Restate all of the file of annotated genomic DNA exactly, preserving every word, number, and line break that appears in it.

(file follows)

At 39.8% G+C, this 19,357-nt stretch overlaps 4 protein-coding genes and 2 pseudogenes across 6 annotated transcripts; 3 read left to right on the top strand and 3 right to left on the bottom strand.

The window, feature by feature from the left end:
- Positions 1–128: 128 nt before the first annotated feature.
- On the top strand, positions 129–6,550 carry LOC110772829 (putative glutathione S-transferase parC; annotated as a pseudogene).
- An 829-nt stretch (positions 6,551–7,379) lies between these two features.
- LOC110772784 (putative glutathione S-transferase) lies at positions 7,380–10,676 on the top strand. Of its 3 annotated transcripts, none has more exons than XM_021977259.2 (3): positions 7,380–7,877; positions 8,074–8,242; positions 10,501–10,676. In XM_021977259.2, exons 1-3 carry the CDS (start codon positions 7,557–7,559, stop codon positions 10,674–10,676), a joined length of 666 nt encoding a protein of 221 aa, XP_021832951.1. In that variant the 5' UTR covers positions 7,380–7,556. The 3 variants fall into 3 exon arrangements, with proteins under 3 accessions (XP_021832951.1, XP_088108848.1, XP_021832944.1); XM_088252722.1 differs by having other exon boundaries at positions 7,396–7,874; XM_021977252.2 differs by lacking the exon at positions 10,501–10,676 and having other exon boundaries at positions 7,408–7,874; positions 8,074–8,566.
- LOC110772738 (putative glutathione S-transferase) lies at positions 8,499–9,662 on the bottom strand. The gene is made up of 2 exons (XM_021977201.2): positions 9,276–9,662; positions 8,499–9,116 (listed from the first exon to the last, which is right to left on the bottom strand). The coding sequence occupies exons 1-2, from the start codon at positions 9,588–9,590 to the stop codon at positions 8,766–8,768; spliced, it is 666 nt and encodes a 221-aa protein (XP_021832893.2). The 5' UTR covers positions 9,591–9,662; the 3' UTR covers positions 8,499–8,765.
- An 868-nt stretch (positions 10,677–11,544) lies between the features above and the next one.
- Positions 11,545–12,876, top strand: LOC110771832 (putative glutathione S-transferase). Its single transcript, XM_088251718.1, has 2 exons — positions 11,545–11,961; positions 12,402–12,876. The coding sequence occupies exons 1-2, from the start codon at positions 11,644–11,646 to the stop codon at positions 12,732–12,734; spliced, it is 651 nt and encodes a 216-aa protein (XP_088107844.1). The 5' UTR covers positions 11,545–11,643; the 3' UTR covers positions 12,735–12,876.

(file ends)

At 39.8% G+C, this 19,357-nt stretch overlaps 4 protein-coding genes and 2 pseudogenes across 6 annotated transcripts; 3 read left to right on the top strand and 3 right to left on the bottom strand.

The window, feature by feature from the left end:
- Positions 1–128: 128 nt before the first annotated feature.
- On the top strand, positions 129–6,550 carry LOC110772829 (putative glutathione S-transferase parC; annotated as a pseudogene).
- An 829-nt stretch (positions 6,551–7,379) lies between these two features.
- LOC110772784 (putative glutathione S-transferase) lies at positions 7,380–10,676 on the top strand. Of its 3 annotated transcripts, none has more exons than XM_021977259.2 (3): positions 7,380–7,877; positions 8,074–8,242; positions 10,501–10,676. In XM_021977259.2, exons 1-3 carry the CDS (start codon positions 7,557–7,559, stop codon positions 10,674–10,676), a joined length of 666 nt encoding a protein of 221 aa, XP_021832951.1. In that variant the 5' UTR covers positions 7,380–7,556. The 3 variants fall into 3 exon arrangements, with proteins under 3 accessions (XP_021832951.1, XP_088108848.1, XP_021832944.1); XM_088252722.1 differs by having other exon boundaries at positions 7,396–7,874; XM_021977252.2 differs by lacking the exon at positions 10,501–10,676 and having other exon boundaries at positions 7,408–7,874; positions 8,074–8,566.
- LOC110772738 (putative glutathione S-transferase) lies at positions 8,499–9,662 on the bottom strand. The gene is made up of 2 exons (XM_021977201.2): positions 9,276–9,662; positions 8,499–9,116 (listed from the first exon to the last, which is right to left on the bottom strand). The coding sequence occupies exons 1-2, from the start codon at positions 9,588–9,590 to the stop codon at positions 8,766–8,768; spliced, it is 666 nt and encodes a 221-aa protein (XP_021832893.2). The 5' UTR covers positions 9,591–9,662; the 3' UTR covers positions 8,499–8,765.
- An 868-nt stretch (positions 10,677–11,544) lies between the features above and the next one.
- Positions 11,545–12,876, top strand: LOC110771832 (putative glutathione S-transferase). Its single transcript, XM_088251718.1, has 2 exons — positions 11,545–11,961; positions 12,402–12,876. The coding sequence occupies exons 1-2, from the start codon at positions 11,644–11,646 to the stop codon at positions 12,732–12,734; spliced, it is 651 nt and encodes a 216-aa protein (XP_088107844.1). The 5' UTR covers positions 11,545–11,643; the 3' UTR covers positions 12,735–12,876.